IDEAS home Printed from
   My bibliography  Save this article

Identification of treatment effects under imperfect matching with an application to Chinese elite schools


  • Zhang, Hongliang


This paper extends the treatment effect framework for causal inference to contexts in which the instrument appears in a data set that can only be linked imperfectly to the treatment and outcome variables contained in another data set. To overcome this problem, I form all pairwise links between information on the instrument and information on the treatment and outcome matched by the commonly recorded personal characteristics in both data sets. I show how these imperfect conditional matches can be used to identify both the average and distributional treatment effects for compliers of the common units of the two data sets. This multiple data source approach is then applied to analyze the effect of attending an elite middle school in a Chinese city where schools' admissions lottery records can only be linked imperfectly to the administrative student records.

Suggested Citation

  • Zhang, Hongliang, 2016. "Identification of treatment effects under imperfect matching with an application to Chinese elite schools," Journal of Public Economics, Elsevier, vol. 142(C), pages 56-82.
  • Handle: RePEc:eee:pubeco:v:142:y:2016:i:c:p:56-82 DOI: 10.1016/j.jpubeco.2016.03.004

    Download full text from publisher

    File URL:
    Download Restriction: Full text for ScienceDirect subscribers only

    As the access to this document is restricted, you may want to search for a different version of it.

    References listed on IDEAS

    1. Brian A. Jacob, 2007. "Test-Based Accountability and Student Achievement: An Investigation of Differential Performance on NAEP and State Assessments," NBER Working Papers 12817, National Bureau of Economic Research, Inc.
    2. Weili Ding & Steven F. Lehrer, 2007. "Do Peers Affect Student Achievement in China's Secondary Schools?," The Review of Economics and Statistics, MIT Press, vol. 89(2), pages 300-312, May.
    3. Sa A. Bui & Steven G. Craig & Scott A. Imberman, 2014. "Is Gifted Education a Bright Idea? Assessing the Impact of Gifted and Talented Programs on Students," American Economic Journal: Economic Policy, American Economic Association, vol. 6(3), pages 30-62, August.
    4. David S. Lee & Thomas Lemieux, 2010. "Regression Discontinuity Designs in Economics," Journal of Economic Literature, American Economic Association, vol. 48(2), pages 281-355, June.
    5. Thomas J. Kane & Douglas O. Staiger, 2002. "The Promise and Pitfalls of Using Imprecise School Accountability Measures," Journal of Economic Perspectives, American Economic Association, vol. 16(4), pages 91-114, Fall.
    6. Victor Lavy, 2010. "Effects of Free Choice Among Public Schools," Review of Economic Studies, Oxford University Press, vol. 77(3), pages 1164-1191.
    7. Esther Duflo & Pascaline Dupas & Michael Kremer, 2011. "Peer Effects, Teacher Incentives, and the Impact of Tracking: Evidence from a Randomized Evaluation in Kenya," American Economic Review, American Economic Association, vol. 101(5), pages 1739-1774, August.
    8. Clark Damon, 2010. "Selective Schools and Academic Achievement," The B.E. Journal of Economic Analysis & Policy, De Gruyter, vol. 10(1), pages 1-40, February.
    9. David J. Deming, 2011. "Better Schools, Less Crime?," The Quarterly Journal of Economics, Oxford University Press, vol. 126(4), pages 2063-2115.
    10. Ridder, Geert & Moffitt, Robert, 2007. "The Econometrics of Data Combination," Handbook of Econometrics,in: J.J. Heckman & E.E. Leamer (ed.), Handbook of Econometrics, edition 1, volume 6, chapter 75 Elsevier.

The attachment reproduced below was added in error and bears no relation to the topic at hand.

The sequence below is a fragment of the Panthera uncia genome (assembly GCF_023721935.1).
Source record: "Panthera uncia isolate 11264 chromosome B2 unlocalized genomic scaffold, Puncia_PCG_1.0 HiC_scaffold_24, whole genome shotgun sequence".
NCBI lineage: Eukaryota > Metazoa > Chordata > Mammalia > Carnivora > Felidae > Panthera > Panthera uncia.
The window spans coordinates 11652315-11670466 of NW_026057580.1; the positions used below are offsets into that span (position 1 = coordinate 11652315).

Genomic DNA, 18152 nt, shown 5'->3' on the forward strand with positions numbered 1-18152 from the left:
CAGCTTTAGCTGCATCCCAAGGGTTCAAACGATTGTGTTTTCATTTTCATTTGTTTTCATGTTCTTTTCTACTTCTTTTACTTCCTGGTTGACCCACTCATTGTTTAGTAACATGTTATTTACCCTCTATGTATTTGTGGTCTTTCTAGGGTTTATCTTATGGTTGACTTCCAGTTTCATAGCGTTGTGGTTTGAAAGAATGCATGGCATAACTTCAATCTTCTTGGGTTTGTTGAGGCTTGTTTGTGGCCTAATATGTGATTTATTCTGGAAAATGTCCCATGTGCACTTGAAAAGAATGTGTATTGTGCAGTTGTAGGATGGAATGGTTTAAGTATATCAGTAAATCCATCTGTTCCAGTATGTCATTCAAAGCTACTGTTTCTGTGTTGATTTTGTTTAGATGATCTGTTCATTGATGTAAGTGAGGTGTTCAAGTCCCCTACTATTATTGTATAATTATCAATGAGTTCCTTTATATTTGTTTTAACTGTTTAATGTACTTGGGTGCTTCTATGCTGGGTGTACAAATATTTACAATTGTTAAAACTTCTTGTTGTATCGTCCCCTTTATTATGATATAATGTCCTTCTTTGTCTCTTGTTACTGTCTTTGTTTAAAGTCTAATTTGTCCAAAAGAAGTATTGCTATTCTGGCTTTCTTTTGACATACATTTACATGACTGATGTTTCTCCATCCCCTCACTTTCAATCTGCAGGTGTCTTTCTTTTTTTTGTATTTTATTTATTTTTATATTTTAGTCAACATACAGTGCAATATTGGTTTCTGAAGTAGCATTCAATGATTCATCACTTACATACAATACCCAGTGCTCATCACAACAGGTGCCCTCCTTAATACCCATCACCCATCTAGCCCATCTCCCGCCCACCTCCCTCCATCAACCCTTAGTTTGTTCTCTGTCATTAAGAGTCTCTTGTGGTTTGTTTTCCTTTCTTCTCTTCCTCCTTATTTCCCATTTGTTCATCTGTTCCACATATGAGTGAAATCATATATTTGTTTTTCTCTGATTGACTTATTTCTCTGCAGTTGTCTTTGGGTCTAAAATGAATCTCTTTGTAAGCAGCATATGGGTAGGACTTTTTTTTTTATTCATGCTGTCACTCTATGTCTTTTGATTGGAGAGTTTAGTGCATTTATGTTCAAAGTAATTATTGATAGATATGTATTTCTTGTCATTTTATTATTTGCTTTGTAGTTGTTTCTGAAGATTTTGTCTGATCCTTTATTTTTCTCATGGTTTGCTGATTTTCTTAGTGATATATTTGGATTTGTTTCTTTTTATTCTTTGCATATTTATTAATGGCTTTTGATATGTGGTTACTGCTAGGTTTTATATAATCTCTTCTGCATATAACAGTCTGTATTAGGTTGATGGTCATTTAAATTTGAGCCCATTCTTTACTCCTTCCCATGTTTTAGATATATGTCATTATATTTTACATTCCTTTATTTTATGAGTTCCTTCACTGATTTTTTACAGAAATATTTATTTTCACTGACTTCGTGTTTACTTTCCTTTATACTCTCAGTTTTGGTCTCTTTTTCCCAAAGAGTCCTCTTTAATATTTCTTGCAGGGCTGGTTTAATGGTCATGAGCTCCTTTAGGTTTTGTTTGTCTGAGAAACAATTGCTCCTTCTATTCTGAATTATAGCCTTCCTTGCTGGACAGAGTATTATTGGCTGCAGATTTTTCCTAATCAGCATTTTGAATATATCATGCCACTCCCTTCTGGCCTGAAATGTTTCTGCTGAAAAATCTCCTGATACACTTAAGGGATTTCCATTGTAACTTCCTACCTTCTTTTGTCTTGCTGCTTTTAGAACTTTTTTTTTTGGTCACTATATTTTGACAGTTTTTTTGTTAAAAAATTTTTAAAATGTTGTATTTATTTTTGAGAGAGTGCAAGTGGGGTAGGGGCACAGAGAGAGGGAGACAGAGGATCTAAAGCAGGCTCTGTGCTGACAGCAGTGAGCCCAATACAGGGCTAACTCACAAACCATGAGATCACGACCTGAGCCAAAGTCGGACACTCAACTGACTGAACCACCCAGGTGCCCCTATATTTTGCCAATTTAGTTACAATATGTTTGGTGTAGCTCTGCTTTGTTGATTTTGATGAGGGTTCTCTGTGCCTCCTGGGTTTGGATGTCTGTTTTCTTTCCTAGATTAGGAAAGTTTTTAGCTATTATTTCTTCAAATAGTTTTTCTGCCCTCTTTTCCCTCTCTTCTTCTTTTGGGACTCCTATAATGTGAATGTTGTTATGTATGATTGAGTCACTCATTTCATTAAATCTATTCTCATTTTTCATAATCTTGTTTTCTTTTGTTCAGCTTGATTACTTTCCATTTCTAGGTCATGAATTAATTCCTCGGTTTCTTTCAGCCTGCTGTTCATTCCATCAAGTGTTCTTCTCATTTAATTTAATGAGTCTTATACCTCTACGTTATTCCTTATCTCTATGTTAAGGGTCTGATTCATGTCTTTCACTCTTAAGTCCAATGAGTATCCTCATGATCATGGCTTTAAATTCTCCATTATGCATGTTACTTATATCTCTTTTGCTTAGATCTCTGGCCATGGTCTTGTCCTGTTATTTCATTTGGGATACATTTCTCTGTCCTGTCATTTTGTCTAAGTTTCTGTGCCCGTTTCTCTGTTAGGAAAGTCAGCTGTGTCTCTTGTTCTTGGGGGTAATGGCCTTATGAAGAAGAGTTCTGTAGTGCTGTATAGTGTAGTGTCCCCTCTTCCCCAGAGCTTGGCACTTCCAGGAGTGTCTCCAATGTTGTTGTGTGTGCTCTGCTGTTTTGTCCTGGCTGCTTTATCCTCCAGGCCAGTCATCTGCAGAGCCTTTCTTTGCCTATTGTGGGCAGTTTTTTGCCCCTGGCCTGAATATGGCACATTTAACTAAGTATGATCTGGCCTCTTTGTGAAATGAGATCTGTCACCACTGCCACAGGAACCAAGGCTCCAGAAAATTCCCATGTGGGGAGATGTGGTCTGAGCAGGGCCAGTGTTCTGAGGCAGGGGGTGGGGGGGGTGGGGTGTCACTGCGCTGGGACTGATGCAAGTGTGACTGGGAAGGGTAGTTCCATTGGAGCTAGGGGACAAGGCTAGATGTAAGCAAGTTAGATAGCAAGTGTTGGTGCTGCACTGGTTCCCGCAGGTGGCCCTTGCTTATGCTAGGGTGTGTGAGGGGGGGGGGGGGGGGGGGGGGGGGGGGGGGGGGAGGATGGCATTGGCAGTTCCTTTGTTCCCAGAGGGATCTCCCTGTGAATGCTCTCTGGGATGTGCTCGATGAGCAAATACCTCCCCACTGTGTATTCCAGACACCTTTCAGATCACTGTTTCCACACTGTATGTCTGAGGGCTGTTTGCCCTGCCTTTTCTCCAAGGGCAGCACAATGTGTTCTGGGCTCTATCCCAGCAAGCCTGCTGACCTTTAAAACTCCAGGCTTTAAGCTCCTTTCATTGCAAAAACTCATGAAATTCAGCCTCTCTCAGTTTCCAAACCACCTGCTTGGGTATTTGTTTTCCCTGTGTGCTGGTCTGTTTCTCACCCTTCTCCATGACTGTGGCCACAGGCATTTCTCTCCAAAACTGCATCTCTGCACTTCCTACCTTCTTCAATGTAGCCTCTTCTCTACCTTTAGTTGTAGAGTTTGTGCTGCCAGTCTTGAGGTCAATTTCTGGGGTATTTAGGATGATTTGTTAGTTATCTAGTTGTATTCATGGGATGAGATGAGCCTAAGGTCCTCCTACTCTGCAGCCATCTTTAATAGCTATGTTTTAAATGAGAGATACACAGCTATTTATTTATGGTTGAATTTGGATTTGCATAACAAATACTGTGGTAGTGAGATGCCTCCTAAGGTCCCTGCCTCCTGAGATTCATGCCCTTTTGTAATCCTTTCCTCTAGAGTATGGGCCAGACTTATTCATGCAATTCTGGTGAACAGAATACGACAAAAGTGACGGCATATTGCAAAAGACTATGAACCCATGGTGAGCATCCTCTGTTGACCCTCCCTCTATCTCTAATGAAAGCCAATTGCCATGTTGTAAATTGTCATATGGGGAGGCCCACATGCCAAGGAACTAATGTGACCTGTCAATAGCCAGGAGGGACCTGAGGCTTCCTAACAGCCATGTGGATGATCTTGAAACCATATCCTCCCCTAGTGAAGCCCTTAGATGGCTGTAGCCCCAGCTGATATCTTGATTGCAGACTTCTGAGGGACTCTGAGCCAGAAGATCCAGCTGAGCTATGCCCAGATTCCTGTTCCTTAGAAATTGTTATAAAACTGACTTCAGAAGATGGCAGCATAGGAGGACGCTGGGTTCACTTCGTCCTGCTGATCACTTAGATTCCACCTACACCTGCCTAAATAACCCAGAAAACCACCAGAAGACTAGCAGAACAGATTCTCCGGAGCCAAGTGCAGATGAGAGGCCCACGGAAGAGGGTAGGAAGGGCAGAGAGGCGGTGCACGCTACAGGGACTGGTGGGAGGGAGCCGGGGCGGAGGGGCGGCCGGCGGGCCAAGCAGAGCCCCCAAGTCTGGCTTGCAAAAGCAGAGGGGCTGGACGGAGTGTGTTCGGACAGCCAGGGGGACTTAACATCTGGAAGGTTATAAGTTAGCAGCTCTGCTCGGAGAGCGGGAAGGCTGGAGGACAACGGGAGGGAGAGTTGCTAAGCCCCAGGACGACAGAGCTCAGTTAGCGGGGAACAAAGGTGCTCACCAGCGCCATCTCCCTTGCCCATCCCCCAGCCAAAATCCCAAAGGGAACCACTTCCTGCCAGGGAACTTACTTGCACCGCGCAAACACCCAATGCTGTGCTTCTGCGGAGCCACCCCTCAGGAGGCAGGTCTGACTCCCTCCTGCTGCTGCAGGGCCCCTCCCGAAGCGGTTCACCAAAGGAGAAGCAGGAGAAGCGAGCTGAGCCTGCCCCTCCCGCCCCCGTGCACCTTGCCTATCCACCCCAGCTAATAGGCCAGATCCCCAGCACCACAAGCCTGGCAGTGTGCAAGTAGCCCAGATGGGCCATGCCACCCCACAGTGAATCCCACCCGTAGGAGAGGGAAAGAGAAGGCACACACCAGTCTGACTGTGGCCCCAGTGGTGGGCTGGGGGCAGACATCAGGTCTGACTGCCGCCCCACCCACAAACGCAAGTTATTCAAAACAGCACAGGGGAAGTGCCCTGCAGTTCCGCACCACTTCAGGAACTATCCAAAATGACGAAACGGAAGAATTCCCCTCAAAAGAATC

11. Dee, Thomas & Lan, Xiaohuan, 2015. "The achievement and course-taking effects of magnet schools: Regression-discontinuity evidence from urban China," Economics of Education Review, Elsevier, vol. 47(C), pages 128-142.
    12. Downes, Thomas A. & Zabel, Jeffrey E., 2002. "The impact of school characteristics on house prices: Chicago 1987-1991," Journal of Urban Economics, Elsevier, vol. 52(1), pages 1-25, July.
    13. Joshua Angrist & Eric Bettinger & Erik Bloom & Elizabeth King & Michael Kremer, 2002. "Vouchers for Private Schooling in Colombia: Evidence from a Randomized Natural Experiment," American Economic Review, American Economic Association, vol. 92(5), pages 1535-1558, December.
    14. David N. Figlio & Maurice E. Lucas, 2004. "What's in a Grade? School Report Cards and the Housing Market," American Economic Review, American Economic Association, vol. 94(3), pages 591-604, June.
    15. Julie Berry Cullen & Brian A Jacob & Steven Levitt, 2006. "The Effect of School Choice on Participants: Evidence from Randomized Lotteries," Econometrica, Econometric Society, vol. 74(5), pages 1191-1230, September.
    16. Brian A. Jacob & Lars Lefgren, 2007. "What Do Parents Value in Education? An Empirical Investigation of Parents' Revealed Preferences for Teachers," The Quarterly Journal of Economics, Oxford University Press, vol. 122(4), pages 1603-1637.
    17. Stephanie Riegg Cellini & Fernando Ferreira & Jesse Rothstein, 2010. "The Value of School Facility Investments: Evidence from a Dynamic Regression Discontinuity Design," The Quarterly Journal of Economics, Oxford University Press, vol. 125(1), pages 215-261.
    18. Cristian Pop-Eleches & Miguel Urquiola, 2013. "Going to a Better School: Effects and Behavioral Responses," American Economic Review, American Economic Association, vol. 103(4), pages 1289-1324, June.
    19. Fang Lai & Elisabeth Sadoulet & Alain de Janvry, 2011. "The Contributions of School Quality and Teacher Qualifications to Student Performance: Evidence from a Natural Experiment in Beijing Middle Schools," Journal of Human Resources, University of Wisconsin Press, vol. 46(1), pages 123-153.
    20. W. Bentley MacLeod & Miguel Urquiola, 2015. "Reputation and School Competition," American Economic Review, American Economic Association, vol. 105(11), pages 3471-3488, November.
    21. Joshua D. Angrist & Kathryn Graddy & Guido W. Imbens, 2000. "The Interpretation of Instrumental Variables Estimators in Simultaneous Equations Models with an Application to the Demand for Fish," Review of Economic Studies, Oxford University Press, vol. 67(3), pages 499-527.